In case last Friday’s festivities [Feb 2] slipped by you, it was a triple header of celebrations: Groundhog Day [Phil didn’t see his shadow so get out your Bermudas and flip-flops], the Feast of the Presentation [remembering Jesus’ Temple appointment for his Bris milal, בְּרִית מִילָה, Luke 2:22-40], AND the premier anniversary of the longest running, primetime gameshow in television history [twenty-five years live / syndicated], “What’s My Line?” [Feb 2, 1950] The premise of “What’s My Line?” was simple: the TV host introduced an unknown person to the celebrity panel who by stealth and clever tactics tried to ferret out the person’s identity with questions invoking only “yes” or “no” responses. The panel then was blindfolded [ladies having fetching decorations on their blinders], a famous celebrity introduced who signed in to much applause, and with disguised voice and occasional coaching from the host, hoped to elude discovery.
The use of “line” as occupation or skill set is the twenty-first of thirty-nine separate and somewhat distinct meanings of the word, so declares the Wikipedia® Oracle. The panel of “What’s My Line?” themselves brought to bear their own considerable talents for detective work. Early cast members included host John Charles Daly, a well-known public personality, actor, gameshow host, a respected journalist, as well as son-in-law of Chief Justice Earl Warren. The panel frequently included Bennett Cerf, punster co-founder and editor of Random House Publishing. In 1933 Cerf won “United States vs One Book Called Ulysses,” a landmark lawsuit challenging government censorship [see Wikipedia® Oracle yet again]. Arlene Francis, whose gracious presence continued from the second show to the end of syndication, was a pioneer in the radio-television industry, being one of the first women to host her own program. She was also an accomplished stage and screen actor. Dorothy Kilgallen was a seasoned radio personality and a highly respected, dogged journalist who poked around in the dark places of life where angels feared to tread. The show depended upon gifted, erudite, articulate panel members whose ability to think and reflect was, in fact, far more significant than looking presentable on camera. They had little at all in common with present-day “reality tv,” a number of those shows cluttering the airwaves with non-stop bleeping of inane conversations of folks mired in their maladies and disfunctions. Such shows also turn the viewers into voyeurs of the perverse, pathetic, and tragic.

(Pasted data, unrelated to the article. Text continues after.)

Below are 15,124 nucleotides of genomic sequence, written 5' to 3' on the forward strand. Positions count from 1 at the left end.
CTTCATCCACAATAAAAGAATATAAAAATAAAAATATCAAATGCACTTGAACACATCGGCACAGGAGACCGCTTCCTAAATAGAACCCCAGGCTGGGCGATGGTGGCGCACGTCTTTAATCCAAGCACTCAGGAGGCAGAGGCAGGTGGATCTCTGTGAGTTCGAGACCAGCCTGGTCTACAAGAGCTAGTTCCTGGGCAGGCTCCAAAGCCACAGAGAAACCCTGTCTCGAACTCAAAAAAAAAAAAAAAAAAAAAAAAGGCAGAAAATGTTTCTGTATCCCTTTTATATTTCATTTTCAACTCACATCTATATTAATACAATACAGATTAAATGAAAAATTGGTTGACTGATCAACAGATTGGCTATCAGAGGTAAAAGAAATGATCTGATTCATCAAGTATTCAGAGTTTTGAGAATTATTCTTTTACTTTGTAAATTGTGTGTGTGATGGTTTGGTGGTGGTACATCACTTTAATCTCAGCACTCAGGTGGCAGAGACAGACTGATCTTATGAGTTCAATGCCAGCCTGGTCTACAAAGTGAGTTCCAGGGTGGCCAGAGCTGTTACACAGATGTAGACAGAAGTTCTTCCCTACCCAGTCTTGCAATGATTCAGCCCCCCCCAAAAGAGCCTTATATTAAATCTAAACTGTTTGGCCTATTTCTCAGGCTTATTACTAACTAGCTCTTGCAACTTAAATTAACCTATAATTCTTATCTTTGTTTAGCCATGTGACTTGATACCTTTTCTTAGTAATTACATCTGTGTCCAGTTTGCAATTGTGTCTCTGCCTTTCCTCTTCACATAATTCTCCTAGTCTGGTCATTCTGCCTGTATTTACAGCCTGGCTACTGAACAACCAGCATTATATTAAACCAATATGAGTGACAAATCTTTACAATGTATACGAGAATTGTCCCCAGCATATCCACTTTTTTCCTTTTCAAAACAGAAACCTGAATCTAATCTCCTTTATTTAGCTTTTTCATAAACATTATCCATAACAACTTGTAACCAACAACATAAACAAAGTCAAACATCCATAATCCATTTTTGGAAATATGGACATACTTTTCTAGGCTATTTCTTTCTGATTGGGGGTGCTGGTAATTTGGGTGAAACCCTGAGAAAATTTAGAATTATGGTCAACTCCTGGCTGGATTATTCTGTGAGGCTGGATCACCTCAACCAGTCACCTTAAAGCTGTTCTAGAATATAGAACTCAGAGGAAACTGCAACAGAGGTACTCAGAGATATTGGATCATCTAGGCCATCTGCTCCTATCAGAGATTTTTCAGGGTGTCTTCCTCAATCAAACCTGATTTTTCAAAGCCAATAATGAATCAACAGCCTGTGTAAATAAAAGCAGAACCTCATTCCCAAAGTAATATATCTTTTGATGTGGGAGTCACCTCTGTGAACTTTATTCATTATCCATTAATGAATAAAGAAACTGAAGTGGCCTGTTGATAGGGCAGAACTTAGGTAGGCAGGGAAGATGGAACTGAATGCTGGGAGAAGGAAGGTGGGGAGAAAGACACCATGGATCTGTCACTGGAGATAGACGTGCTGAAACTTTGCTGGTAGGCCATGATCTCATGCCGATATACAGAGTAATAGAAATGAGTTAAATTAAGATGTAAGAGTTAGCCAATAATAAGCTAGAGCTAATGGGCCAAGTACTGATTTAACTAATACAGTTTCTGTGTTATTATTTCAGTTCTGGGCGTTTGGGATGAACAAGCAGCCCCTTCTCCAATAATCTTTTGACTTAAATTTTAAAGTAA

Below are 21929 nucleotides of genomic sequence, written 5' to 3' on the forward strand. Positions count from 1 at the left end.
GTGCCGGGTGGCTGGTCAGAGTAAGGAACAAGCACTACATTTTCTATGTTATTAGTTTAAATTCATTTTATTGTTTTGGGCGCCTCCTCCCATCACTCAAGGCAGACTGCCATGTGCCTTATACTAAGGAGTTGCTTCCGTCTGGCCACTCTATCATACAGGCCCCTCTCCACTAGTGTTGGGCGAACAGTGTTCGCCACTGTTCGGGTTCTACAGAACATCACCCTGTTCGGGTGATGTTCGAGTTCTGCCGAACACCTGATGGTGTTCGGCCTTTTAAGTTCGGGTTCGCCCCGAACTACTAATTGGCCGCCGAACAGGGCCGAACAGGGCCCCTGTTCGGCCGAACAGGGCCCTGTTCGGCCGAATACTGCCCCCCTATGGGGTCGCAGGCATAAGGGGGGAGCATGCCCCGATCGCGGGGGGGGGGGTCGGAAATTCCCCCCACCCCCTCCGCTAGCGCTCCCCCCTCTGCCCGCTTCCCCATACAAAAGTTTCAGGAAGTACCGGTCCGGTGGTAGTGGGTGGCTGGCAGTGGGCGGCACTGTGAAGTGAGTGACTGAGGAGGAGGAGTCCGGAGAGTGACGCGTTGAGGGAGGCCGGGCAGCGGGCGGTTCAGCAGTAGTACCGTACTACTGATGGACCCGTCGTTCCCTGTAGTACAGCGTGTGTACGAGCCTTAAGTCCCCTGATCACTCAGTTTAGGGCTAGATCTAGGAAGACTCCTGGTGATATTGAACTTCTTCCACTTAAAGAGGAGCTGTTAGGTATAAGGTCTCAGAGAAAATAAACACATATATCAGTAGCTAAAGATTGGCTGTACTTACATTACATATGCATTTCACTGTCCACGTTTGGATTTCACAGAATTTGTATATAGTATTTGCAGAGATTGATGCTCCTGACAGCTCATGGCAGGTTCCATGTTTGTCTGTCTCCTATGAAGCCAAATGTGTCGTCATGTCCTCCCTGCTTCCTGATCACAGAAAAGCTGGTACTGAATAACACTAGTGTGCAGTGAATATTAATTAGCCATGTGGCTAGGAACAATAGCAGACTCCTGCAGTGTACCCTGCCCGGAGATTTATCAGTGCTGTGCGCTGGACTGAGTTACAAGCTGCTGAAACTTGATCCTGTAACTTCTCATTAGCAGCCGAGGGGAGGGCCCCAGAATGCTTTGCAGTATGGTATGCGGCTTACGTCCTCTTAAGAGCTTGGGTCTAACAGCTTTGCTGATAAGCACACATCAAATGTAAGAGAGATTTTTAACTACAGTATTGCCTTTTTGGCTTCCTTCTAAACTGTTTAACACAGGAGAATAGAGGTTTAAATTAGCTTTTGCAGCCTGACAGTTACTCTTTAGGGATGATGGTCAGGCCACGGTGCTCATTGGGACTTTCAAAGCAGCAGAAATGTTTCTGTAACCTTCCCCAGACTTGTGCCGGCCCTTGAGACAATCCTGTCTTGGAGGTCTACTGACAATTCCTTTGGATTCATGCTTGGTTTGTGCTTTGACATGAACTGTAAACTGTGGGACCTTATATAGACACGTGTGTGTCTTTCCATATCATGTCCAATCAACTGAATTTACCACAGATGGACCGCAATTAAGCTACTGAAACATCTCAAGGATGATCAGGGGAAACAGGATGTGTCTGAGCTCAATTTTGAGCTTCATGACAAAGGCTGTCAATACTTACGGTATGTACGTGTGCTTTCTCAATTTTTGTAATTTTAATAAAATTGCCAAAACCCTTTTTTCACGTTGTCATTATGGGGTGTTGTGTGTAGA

While “What’s My Line?” and its sister show “I’ve Got a Secret” were not ready founts of wisdom, they did present intelligent people engaged in some clever sleuthing without having “all the facts” (unless they could flush them out). Their ability to phrase questions to produce the most helpful answers (given the game’s strictures) and minds honed to remember and connect apparently unrelated tidbits of information to draw appropriate conclusions was actually rather good modeling for the folks tuning in. The panelists remain, in fact, good models for Christians from day to day, week to week, as we hear, reflect on, and pray about the Good News of God unfolding in our midst.
A case in point is this coming Sunday’s observance, the Festival of Our Lord’s Transfiguration [for Lutherans always the last Sunday after the Epiphany before Ash Wednesday]. As we heard when celebrating the Baptism of Our Lord several weeks ago, a voice from the heavenly heights proclaims Jesus the Beloved Son. We also are told by the voice in no uncertain terms: Listen to him! Like those observant panelists on “What’s My Line?,” being followers of Jesus demands that we listen carefully, too. It is vital that we ponder what we hear week after week from the Old and New Testaments, the hymns we sing, the preaching that anchors God’s Good News right here in our midst, in day-to-day living wherever that might take us, and the prayers which emerge from life lived as people of faith. We don’t need anything dumbed down; neither do we shirk appropriate attentiveness to the Word by a: “God luvs us anyway, so no matter…”